The little river town of Alton, Illinois is 25 miles north of St. Louis. Missouri and is the only place in the United States where the Mississippi flows from west to east. In the year 1804 the Lewis and Clark expedition departed near Alton from a place called Camp Dubois. It was ten years later, in 1814, that Rufus Easton began acquiring land for a settlement and named it after one of his sons. Alton was Incorporated as a city in 1837.
It was the same year that Elijah Lovejoy, an abolitionist minister and newspaper editor was murdered by a mob of pro-slavery sympathizers, and his printing press thrown into the Mississippi. Needless to say, that put a little damper on Alton's reputation until around the 1850's when the first railroad station renewed the riverfront. Alton's close proximity to Missouri made it an ideal stopping point for the Underground Railroad.
Alton was also the home of the first penitentiary. It wasn't long after the military took control in 1862 that a prisoner died and needed burying. During the small pox epidemic as many as six at a time needed to be buried. The men who were assigned to the burial detail loaded the body onto a raft and floated it up river to the ferry landing not far from the location of the prison. Then the body was loaded onto a wagon and transported along a wooded trail known as Hop Hollow Road. The path wound through the woods and around the bluffs and eventually stopped near a small clearing used as a cemetery by prison officials. The body was placed in a shallow grave and a numbered stake was placed over it. They would then record the information that existed about the man into a ledger.
At least that was the way it was suppose to go, but it didn't always go according to plan. The corpses of the Confederate soldiers didn't always make it to the burial site. Those who were guards at the prison weren't always the most competent the military had to offer in the first place. Most often the Union soldiers who were assigned to burial detail were the worst of the bunch and drew the assignment as a form of punishment. These men were a sad lot when it came to discipline and attitude.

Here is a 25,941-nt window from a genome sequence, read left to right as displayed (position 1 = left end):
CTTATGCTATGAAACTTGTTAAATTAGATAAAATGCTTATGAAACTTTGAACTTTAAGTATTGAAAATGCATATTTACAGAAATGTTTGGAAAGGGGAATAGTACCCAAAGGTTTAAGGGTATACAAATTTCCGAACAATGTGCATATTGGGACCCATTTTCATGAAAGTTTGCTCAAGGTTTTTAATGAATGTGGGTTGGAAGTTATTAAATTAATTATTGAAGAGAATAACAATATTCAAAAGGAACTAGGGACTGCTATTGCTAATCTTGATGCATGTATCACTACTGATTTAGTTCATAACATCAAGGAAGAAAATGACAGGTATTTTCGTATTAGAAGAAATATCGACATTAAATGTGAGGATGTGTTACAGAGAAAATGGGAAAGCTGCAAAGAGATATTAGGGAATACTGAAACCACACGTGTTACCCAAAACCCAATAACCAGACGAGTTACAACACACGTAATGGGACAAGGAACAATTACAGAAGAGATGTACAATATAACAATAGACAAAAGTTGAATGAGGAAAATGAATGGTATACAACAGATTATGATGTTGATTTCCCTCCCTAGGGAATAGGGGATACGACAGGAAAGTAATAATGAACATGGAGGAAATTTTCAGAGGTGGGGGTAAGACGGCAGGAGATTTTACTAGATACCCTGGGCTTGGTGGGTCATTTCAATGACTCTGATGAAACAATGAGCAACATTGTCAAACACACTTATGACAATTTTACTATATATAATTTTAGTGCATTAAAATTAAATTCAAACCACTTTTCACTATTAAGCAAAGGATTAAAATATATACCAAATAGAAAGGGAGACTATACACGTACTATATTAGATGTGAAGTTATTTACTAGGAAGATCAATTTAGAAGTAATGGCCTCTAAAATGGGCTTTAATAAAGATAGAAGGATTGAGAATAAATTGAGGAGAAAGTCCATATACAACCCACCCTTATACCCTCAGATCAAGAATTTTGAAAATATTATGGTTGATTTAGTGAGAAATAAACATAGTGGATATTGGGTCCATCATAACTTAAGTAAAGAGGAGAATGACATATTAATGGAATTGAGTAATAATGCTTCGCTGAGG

Legend has it that these misfits would often load up a body to take to the burial ground and instead of going to all the trouble of actually delivering it there, they would stop the wagon and drag the body off into the woods, leaving it there. So as to not to show up back at the prison too early they'd bring out a bottle and play a little cards until enough time went by where it looked like they had actually gone through with the burial. Then they would return.
The legend goes on to say that the ghosts of these abandoned Confederates refused to rest in peace. Several people have reported seeing hitchhikers walking along the roadway signaling passing cars hoping to catch a ride. But, a ride to where? Most speculate it's a ride to the cemetery that they seek. It's a ride to what was suppose to be their final resting place with their fellow comrades. A ride to where their names are recorded on a 40 foot tall monument which sits on top of a hill and was built in 1909 to commemorate their service.
One Alton resident reportedly stopped to pick up one of the "hitchhikers" on a chilly rainy night. You might imagine his shock and surprise when the passenger simply vanished from the passenger seat next to him. It was then that he realized he had picked up a ghost. Word of the incident quickly spread and from that time on no one picked up a hitch hiker although several reported seeing men along the road waving their arms in the air from side to side and then simply vanishing into thin air.
I sincerely hope that someday they all find their way down Hop Hollow Road and to the Confederate Cemetery so their souls can find the peace they have lacked for so many centuries.